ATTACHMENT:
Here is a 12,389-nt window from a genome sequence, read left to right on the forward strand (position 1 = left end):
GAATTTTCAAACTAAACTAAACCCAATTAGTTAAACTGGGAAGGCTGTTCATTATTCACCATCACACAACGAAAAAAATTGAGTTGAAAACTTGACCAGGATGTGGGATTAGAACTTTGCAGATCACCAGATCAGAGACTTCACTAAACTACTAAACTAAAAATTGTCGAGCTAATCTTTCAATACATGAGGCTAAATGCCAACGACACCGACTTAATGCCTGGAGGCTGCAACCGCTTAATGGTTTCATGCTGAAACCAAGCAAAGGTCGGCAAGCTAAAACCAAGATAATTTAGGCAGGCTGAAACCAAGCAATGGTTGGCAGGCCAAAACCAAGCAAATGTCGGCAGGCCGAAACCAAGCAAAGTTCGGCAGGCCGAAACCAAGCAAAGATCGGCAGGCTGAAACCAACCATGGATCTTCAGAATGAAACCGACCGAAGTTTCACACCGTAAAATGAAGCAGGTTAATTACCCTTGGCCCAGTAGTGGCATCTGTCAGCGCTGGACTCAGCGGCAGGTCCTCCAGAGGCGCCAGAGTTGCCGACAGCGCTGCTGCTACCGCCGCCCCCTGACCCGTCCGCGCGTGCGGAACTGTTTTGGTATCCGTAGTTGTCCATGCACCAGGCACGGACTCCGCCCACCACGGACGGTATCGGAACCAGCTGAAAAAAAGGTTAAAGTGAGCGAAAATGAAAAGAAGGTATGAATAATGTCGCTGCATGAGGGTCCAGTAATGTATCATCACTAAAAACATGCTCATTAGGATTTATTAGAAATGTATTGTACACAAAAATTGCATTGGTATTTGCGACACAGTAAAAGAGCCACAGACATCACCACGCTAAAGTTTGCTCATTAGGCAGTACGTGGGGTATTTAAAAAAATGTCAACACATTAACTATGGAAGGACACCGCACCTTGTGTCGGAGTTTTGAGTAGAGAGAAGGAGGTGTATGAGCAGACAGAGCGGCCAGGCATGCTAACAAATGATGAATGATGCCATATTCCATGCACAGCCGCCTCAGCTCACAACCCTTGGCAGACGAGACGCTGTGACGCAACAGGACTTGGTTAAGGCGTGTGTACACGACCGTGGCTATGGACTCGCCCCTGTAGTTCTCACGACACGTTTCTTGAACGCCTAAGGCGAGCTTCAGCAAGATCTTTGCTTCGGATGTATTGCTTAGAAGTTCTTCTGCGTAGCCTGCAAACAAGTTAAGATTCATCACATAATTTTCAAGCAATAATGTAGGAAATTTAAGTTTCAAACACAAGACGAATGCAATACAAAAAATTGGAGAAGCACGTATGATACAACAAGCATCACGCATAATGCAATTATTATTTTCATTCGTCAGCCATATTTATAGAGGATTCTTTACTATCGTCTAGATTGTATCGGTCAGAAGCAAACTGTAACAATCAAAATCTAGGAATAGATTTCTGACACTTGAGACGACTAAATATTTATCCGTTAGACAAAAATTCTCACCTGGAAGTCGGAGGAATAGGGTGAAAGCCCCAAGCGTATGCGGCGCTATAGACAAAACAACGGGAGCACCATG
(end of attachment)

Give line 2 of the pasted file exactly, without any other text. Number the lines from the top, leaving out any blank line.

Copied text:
GAATTTTCAAACTAAACTAAACCCAATTAGTTAAACTGGGAAGGCTGTTCATTATTCACCATCACACAACGAAAAAAATTGAGTTGAAAACTTGACCAGGATGTGGGATTAGAACTTTGCAGATCACCAGATCAGAGACTTCACTAAACTACTAAACTAAAAATTGTCGAGCTAATCTTTCAATACATGAGGCTAAATGCCAACGACACCGACTTAATGCCTGGAGGCTGCAACCGCTTAATGGTTTCATGCTGAAACCAAGCAAAGGTCGGCAAGCTAAAACCAAGATAATTTAGGCAGGCTGAAACCAAGCAATGGTTGGCAGGCCAAAACCAAGCAAATGTCGGCAGGCCGAAACCAAGCAAAGTTCGGCAGGCCGAAACCAAGCAAAGATCGGCAGGCTGAAACCAACCATGGATCTTCAGAATGAAACCGACCGAAGTTTCACACCGTAAAATGAAGCAGGTTAATTACCCTTGGCCCAGTAGTGGCATCTGTCAGCGCTGGACTCAGCGGCAGGTCCTCCAGAGGCGCCAGAGTTGCCGACAGCGCTGCTGCTACCGCCGCCCCCTGACCCGTCCGCGCGTGCGGAACTGTTTTGGTATCCGTAGTTGTCCATGCACCAGGCACGGACTCCGCCCACCACGGACGGTATCGGAACCAGCTGAAAAAAAGGTTAAAGTGAGCGAAAATGAAAAGAAGGTATGAATAATGTCGCTGCATGAGGGTCCAGTAATGTATCATCACTAAAAACATGCTCATTAGGATTTATTAGAAATGTATTGTACACAAAAATTGCATTGGTATTTGCGACACAGTAAAAGAGCCACAGACATCACCACGCTAAAGTTTGCTCATTAGGCAGTACGTGGGGTATTTAAAAAAATGTCAACACATTAACTATGGAAGGACACCGCACCTTGTGTCGGAGTTTTGAGTAGAGAGAAGGAGGTGTATGAGCAGACAGAGCGGCCAGGCATGCTAACAAATGATGAATGATGCCATATTCCATGCACAGCCGCCTCAGCTCACAACCCTTGGCAGACGAGACGCTGTGACGCAACAGGACTTGGTTAAGGCGTGTGTACACGACCGTGGCTATGGACTCGCCCCTGTAGTTCTCACGACACGTTTCTTGAACGCCTAAGGCGAGCTTCAGCAAGATCTTTGCTTCGGATGTATTGCTTAGAAGTTCTTCTGCGTAGCCTGCAAACAAGTTAAGATTCATCACATAATTTTCAAGCAATAATGTAGGAAATTTAAGTTTCAAACACAAGACGAATGCAATACAAAAAATTGGAGAAGCACGTATGATACAACAAGCATCACGCATAATGCAATTATTATTTTCATTCGTCAGCCATATTTATAGAGGATTCTTTACTATCGTCTAGATTGTATCGGTCAGAAGCAAACTGTAACAATCAAAATCTAGGAATAGATTTCTGACACTTGAGACGACTAAATATTTATCCGTTAGACAAAAATTCTCACCTGGAAGTCGGAGGAATAGGGTGAAAGCCCCAAGCGTATGCGGCGCTATAGACAAAACAACGGGAGCACCATG